25 August 2008

The sad fact of the matter is that, like Georgia, NATO has also been roundly defeated

Charles Krauthammer:

Read the first five paragraphs of the NATO statement on the Russian invasion of Georgia and you will find not a hint of who invaded whom. The statement is almost comically evenhanded. "We deplore all loss of life," it declared, as if deploring a bus accident. And, it "expressed its grave concern over the situation in Georgia." Situation, mind you.
It's not until paragraph six that NATO, a 26-nation alliance with 900 million people and nearly half of world GDP, unsheathes its mighty sword, boldly declaring "Russian military action" — not aggression, not invasion, not even incursion, but "action" — to be "inconsistent with its peacekeeping role."
Having launched a fearsome tautology Moscow's way, what further action does the Greatest Alliance of All Time take? Cancels the next NATO-Russia Council meeting.
That's it. No dissolution of the G-8 (group of industrial democracies). No blocking of Russian entry to the World Trade Organization. No suspension of participation in the 2014 Sochi Winter Olympics (15 miles from the Georgian border). No statement of support for the Saakashvili government.
Remember: At issue is not military action, only measures — painless for the West — that would significantly affect Russia. In Soviet days, Russia didn't care because it was at the center of a self-enclosed autarkic system that included 15 Soviet republics, all of Eastern Europe and a collection of overseas colonies. With these all gone, post-Soviet Russia is infinitely more dependent on the international system. It has political/economic pressure points. Yet with Georgia occupied, its infrastructure stripped and its capital under siege, NATO pushed not one of them.
Russia has buttons which could be pushed to advantage. NATO, formed – among others – for the purpose of “keeping the Russians out”, according to its first Secretary-General, Lord Ismay, doesn’t bother brushing the dust off the buttons, much less pressing the buttons. An aspiring NATO member (and U.S. ally) is invaded and the an-attack-on-one-is-an-attack-on-all alliance does nothing. Well, that makes a little bit of sense when you take into account France and Germany’s opposition to Georgian membership on the grounds (naturally!) that it might anger Russia. Good heavens, we certainly don't want that.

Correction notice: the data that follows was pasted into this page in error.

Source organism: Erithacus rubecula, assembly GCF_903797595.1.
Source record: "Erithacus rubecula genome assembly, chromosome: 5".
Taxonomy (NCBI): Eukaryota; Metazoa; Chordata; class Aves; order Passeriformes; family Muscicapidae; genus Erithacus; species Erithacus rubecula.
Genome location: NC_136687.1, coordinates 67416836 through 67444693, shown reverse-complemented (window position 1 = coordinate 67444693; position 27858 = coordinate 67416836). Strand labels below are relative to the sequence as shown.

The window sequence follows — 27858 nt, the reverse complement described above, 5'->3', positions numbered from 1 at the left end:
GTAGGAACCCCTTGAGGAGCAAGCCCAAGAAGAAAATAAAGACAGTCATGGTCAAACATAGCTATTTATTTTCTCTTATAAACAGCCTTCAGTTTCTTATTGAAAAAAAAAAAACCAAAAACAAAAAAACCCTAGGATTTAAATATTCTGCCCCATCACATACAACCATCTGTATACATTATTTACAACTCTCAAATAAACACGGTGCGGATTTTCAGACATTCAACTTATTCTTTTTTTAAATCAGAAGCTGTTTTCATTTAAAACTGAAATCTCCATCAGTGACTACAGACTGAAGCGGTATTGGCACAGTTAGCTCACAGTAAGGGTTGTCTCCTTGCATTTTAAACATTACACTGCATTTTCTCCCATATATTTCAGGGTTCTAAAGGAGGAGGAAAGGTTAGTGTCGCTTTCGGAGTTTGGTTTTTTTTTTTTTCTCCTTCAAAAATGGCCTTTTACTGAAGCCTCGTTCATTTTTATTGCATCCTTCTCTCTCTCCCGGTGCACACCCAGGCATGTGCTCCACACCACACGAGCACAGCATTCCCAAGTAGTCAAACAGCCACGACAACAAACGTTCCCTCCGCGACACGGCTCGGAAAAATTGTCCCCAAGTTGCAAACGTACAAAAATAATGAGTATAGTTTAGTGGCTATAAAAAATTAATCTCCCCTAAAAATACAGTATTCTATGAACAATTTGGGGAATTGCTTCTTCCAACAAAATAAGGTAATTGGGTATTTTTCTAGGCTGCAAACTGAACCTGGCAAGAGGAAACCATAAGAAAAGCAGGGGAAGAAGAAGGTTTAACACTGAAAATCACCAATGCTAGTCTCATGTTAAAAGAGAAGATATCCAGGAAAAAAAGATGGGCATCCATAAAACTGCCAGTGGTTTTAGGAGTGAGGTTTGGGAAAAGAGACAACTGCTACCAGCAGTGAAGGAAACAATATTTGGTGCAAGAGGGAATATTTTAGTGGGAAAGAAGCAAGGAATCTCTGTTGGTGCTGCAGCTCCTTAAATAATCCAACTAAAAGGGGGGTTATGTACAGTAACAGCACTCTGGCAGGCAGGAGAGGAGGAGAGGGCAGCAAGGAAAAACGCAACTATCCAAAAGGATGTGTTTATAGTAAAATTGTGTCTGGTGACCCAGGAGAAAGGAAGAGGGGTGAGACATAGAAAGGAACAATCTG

As I observed in the previous posting, the end game of war is the submission of your enemy to your will, by defeating him physically, by destroying his military forces or by defeating him morally, by destroying his will to fight. Usually, one has to do both. Occasionally one has really to do neither; for occasionally one’s enemy, regardless how well-armed, simply has no will to fight. That’s NATO a “26-nation alliance with 900 million people and nearly half of world GDP”: heavily armed, but no will to fight.

No will to fight, even non-militarily; submission to the enemy’s will; and all without a shot fired – looks like a defeat to me. A bloody, bloody defeat.

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James Frank SolĂ­s
Former soldier (USA). Graduate-level educated. Married 26 years. Texas ex-patriate. Ruling elder in the Presbyterian Church in America.
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